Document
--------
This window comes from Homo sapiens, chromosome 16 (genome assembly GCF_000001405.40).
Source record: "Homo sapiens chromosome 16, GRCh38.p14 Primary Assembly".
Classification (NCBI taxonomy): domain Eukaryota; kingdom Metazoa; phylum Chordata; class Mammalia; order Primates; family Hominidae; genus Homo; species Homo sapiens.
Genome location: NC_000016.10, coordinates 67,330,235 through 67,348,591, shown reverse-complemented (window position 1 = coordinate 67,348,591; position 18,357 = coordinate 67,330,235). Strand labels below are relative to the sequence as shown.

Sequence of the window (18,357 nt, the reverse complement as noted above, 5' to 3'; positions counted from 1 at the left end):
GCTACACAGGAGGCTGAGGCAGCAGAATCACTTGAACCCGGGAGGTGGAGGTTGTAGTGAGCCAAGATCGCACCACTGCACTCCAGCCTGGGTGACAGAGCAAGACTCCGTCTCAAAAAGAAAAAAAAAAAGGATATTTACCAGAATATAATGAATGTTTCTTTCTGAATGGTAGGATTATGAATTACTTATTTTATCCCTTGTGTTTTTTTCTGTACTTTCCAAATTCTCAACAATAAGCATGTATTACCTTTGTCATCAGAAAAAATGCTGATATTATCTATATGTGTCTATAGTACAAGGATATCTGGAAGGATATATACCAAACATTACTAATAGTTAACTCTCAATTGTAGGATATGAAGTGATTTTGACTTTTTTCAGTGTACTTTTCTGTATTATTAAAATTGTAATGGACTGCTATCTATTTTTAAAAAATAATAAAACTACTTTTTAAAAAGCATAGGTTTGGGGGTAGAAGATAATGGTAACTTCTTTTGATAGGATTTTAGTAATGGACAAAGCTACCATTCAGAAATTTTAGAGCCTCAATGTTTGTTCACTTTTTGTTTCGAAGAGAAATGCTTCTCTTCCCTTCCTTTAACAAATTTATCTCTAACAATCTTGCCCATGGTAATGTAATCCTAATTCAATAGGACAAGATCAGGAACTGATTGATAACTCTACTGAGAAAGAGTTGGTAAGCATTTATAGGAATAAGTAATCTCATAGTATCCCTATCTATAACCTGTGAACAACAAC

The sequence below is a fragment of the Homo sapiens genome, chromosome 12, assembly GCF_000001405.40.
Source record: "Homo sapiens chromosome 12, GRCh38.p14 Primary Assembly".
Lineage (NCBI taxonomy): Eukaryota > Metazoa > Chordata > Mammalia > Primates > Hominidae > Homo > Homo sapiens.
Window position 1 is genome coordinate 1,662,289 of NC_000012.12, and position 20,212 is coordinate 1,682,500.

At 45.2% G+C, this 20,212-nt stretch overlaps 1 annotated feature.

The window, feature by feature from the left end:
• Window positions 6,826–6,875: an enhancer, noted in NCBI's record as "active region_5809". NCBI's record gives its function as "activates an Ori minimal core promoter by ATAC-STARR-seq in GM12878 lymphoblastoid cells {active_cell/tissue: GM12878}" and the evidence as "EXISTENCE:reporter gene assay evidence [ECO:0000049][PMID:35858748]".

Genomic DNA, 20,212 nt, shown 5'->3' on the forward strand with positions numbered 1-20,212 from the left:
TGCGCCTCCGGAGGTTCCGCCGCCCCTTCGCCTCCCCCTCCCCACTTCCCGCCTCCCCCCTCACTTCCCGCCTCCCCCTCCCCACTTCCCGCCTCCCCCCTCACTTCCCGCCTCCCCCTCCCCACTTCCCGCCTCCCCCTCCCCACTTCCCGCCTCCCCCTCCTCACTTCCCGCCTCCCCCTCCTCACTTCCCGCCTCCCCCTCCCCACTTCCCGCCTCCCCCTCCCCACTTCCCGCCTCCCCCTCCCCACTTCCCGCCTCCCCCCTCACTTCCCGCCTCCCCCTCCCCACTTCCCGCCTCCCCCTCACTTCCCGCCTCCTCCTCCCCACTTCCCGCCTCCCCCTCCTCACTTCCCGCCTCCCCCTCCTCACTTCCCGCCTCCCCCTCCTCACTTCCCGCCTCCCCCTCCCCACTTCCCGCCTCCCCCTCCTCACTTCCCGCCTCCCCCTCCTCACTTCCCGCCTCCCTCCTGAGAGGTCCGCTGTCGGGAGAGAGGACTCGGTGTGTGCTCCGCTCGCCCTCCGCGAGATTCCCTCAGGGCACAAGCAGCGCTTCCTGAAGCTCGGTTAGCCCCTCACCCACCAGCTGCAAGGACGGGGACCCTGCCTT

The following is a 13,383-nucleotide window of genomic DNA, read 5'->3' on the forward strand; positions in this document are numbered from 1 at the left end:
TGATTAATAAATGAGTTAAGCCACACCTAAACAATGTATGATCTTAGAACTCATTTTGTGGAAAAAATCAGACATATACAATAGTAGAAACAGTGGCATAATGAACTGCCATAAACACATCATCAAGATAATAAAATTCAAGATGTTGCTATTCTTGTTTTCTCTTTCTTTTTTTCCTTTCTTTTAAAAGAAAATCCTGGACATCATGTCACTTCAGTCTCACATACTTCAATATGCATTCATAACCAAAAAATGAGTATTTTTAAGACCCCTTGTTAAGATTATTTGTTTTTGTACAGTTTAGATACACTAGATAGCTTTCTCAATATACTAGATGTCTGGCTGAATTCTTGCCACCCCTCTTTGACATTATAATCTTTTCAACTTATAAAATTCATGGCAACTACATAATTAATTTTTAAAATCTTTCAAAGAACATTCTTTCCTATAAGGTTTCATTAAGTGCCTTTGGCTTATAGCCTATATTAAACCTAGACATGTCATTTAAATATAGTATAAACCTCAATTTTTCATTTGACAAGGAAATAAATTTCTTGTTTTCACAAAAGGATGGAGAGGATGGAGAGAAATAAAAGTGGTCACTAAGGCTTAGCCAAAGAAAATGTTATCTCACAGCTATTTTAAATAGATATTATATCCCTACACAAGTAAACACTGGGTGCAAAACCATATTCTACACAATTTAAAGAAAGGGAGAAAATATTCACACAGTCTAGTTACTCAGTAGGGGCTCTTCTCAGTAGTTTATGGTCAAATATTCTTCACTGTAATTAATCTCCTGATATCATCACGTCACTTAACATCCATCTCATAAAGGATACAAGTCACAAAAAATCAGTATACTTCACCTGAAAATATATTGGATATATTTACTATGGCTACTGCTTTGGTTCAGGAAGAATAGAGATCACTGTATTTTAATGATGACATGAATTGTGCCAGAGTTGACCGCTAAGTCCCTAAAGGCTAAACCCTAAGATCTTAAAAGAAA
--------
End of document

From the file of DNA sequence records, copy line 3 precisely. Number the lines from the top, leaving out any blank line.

Classification (NCBI taxonomy): domain Eukaryota; kingdom Metazoa; phylum Chordata; class Mammalia; order Primates; family Hominidae; genus Homo; species Homo sapiens.